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BAFTA A Life in Pictures: Quentin Tarantino

14 November 2019

BAFTA A Life in Pictures: Quentin Tarantino transcript 

Francine Stock: Good evening and welcome to this BAFTA Life in Pictures. Sorry about the slight stumble on the way up there, it’ll be all fine from now on! This is the first time that Life in Pictures in London has come from somewhere outside BAFTA’s headquarters at 195 Piccadilly and it’s wonderful to be here in this great big auditorium and to see so many people, so welcome to everybody. Unbelievable as it may seem, it is twenty-seven years since Quentin Tarantino’s debut film Reservoir Dogs. Just to give you a little reminder, here is a quick montage of his Life in Pictures.


[Clip plays]




Ladies and gentlemen, please welcome director, writer, producer and actor Quentin Tarantino.




[Inaudible cheer from audience member]


Quentin Tarantino: Thank you.


FS: Well, a warm welcome indeed.


QT: Yes, very warm!


FS: So let’s go—we can’t in ninety minutes do the entire career but we can go back, we can assume, I was saying twenty-seven years since Reservoir Dogs and with Pulp Fiction as well, you established immediately after those two films, there was already an adjective, there was already ‘Tarantino-esque,’ that people were used to this extraordinary—they felt they knew who you were.


QT: You know it’s interesting because I had a situation that was very serendipitous, which was in a very short period of time everything that I had ever written up to that time all got made to one degree or another. So all the scripts I wrote back when I was even working at a video store, they all got made and luckily the first thing to get made was Reservoir Dogs which I also directed so I wasn’t just—so I was looked at as a director and not just a writer trying to be a director.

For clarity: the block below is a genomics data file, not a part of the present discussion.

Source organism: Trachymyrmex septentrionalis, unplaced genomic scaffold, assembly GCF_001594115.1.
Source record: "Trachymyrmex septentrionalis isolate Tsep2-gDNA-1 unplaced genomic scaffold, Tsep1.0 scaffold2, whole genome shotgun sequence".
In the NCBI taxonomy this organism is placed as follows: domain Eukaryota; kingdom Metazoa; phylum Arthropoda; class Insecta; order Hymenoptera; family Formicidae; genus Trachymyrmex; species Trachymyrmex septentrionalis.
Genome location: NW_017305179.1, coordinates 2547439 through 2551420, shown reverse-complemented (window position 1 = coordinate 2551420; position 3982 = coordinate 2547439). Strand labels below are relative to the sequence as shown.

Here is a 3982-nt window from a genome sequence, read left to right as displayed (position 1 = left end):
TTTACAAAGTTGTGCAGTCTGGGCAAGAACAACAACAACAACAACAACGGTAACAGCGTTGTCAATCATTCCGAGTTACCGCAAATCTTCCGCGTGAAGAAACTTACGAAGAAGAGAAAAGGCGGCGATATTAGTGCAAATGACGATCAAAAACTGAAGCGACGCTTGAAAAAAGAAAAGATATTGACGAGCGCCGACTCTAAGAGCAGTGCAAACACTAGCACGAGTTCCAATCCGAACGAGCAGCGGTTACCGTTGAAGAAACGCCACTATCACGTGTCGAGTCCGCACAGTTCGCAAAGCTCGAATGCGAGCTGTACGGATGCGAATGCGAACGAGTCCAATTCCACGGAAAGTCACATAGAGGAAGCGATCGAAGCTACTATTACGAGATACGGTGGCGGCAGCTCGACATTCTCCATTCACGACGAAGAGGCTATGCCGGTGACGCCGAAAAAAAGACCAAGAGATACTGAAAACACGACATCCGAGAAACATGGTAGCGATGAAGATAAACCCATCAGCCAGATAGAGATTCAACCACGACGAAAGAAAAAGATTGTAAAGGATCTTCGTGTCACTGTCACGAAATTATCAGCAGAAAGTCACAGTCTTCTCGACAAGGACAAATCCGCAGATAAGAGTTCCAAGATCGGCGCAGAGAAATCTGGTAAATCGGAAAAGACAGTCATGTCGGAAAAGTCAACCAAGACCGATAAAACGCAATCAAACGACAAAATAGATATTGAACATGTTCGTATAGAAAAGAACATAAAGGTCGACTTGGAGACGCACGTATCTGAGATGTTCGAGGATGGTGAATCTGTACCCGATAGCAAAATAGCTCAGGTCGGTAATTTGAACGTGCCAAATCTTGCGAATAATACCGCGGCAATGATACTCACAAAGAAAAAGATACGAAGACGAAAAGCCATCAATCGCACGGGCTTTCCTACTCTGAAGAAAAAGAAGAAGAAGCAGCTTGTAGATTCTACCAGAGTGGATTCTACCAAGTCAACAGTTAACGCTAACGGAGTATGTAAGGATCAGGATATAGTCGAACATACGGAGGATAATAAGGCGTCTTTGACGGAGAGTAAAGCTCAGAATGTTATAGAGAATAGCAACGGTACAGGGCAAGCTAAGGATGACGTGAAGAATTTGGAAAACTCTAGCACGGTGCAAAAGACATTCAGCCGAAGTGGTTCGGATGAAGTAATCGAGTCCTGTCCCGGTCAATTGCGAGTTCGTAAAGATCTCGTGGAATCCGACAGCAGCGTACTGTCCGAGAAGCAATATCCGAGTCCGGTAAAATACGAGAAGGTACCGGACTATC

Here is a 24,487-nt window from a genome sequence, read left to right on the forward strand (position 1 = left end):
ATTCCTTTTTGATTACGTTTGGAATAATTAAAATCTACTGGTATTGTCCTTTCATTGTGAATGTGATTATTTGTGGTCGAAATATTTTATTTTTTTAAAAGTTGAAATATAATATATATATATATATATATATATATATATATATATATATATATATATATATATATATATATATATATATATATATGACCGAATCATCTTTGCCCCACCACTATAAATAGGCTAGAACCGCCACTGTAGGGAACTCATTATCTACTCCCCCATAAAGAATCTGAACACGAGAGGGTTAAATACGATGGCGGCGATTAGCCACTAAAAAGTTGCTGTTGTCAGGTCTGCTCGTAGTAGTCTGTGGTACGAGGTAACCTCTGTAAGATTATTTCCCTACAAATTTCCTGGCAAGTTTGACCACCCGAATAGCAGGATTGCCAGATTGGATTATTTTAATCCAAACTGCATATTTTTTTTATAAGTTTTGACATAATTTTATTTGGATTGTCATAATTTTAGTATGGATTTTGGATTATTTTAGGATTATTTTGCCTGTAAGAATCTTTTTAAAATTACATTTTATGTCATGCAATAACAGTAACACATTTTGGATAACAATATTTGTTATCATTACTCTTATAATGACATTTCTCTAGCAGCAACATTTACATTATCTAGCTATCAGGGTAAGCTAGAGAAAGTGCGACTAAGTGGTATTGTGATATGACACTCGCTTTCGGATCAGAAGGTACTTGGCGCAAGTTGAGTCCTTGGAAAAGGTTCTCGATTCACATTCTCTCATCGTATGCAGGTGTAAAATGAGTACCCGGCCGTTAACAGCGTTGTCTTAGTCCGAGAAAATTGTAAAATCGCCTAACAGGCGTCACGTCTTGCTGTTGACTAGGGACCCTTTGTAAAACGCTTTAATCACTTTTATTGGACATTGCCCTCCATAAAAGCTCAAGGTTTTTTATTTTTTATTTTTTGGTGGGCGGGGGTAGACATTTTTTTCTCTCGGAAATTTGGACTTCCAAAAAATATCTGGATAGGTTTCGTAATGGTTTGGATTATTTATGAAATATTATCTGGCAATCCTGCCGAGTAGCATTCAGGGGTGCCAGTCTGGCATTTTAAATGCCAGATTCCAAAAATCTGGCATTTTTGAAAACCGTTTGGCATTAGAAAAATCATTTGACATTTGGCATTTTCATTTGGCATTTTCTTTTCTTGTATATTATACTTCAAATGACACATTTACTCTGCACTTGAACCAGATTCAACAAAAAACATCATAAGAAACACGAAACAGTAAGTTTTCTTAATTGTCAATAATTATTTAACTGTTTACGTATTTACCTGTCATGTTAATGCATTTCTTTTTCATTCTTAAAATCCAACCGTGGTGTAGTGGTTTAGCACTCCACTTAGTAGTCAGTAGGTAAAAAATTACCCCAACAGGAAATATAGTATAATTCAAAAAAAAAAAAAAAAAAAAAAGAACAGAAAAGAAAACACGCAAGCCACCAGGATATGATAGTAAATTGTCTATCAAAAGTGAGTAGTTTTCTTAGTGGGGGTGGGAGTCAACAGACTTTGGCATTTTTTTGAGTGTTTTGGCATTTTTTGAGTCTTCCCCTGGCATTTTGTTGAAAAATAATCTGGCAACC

But then True Romance got made after that and at the same time I was doing Pulp Fiction, Natural Born Killers got made and then the first thing I ever got paid to write was From Dust Til Dawn, so by the time that I’d finished—the time before I’d started Jackie Brown, I literally had five things out there that had my voice out there, so that was really a kind of wild turn of events that ended up happening, that whatever idiosyncratic quality my writing had it was just out there for everyone to see.


FS: It would seem—it is extraordinary for a young filmmaker to have that run of success early on and that many endorsements of his talents; did you have any element of self-doubt early on there?






QT: I guess not really. Not really. But what I mean by that is—


FS: No that’s a good thing!


QT: Not about those first scripts, I either did it on the page or I didn’t so I was happy with them, or I wouldn’t have shown them to anybody. I couldn’t stand the movie Oliver Stone made out of Natural Born Killers but I liked my script.




FS: So by the time—because we’re going to have to race a little bit through


QT: I understand.


FS: We have—as I say people establish that you’ve done so well and you win all those awards then, the big international festivals, everybody says ‘this is great,’ and then Jackie Brown comes along which is a slight departure, it’s not quite what everyone is expecting because they think they know what it is: Are you trying to do something different at that point?


QT: No I was trying to do something extremely different because—look I was aware enough to know that Pulp Fiction was a phenomenon. So it wasn’t just like it did well, all right, it caught in a way that could never be planned. You didn’t know there was a way that it could catch; that’s like winning the lottery. And whenever you have a phenomenon, there’s no following that up. You can’t expect to duplicate, or maybe some people out there can, but you can’t expect to duplicate that kind of success. And also, one of the things that happened all through the ‘90s is all the journalists kept constantly predicting that I was going to be a flash in the pan; I went from flavour of the month to flavour of the year, to flavour of the decade, where it’s all just eventually going to go away.


So it was a conscious effort to not try to compete with Pulp Fiction. After Jackie Brown, every movie that I’ve done I’ve tried to kind of top the last one to one degree or another, even if it’s just for me. But that’s one I knew I couldn’t try to top. Don’t try to top this; this is not the one to go ‘aha’ after. So the idea was to go underneath it, to go underneath the success of Pulp.


FS: Which means, it was more linear in some ways, its kind of chronology—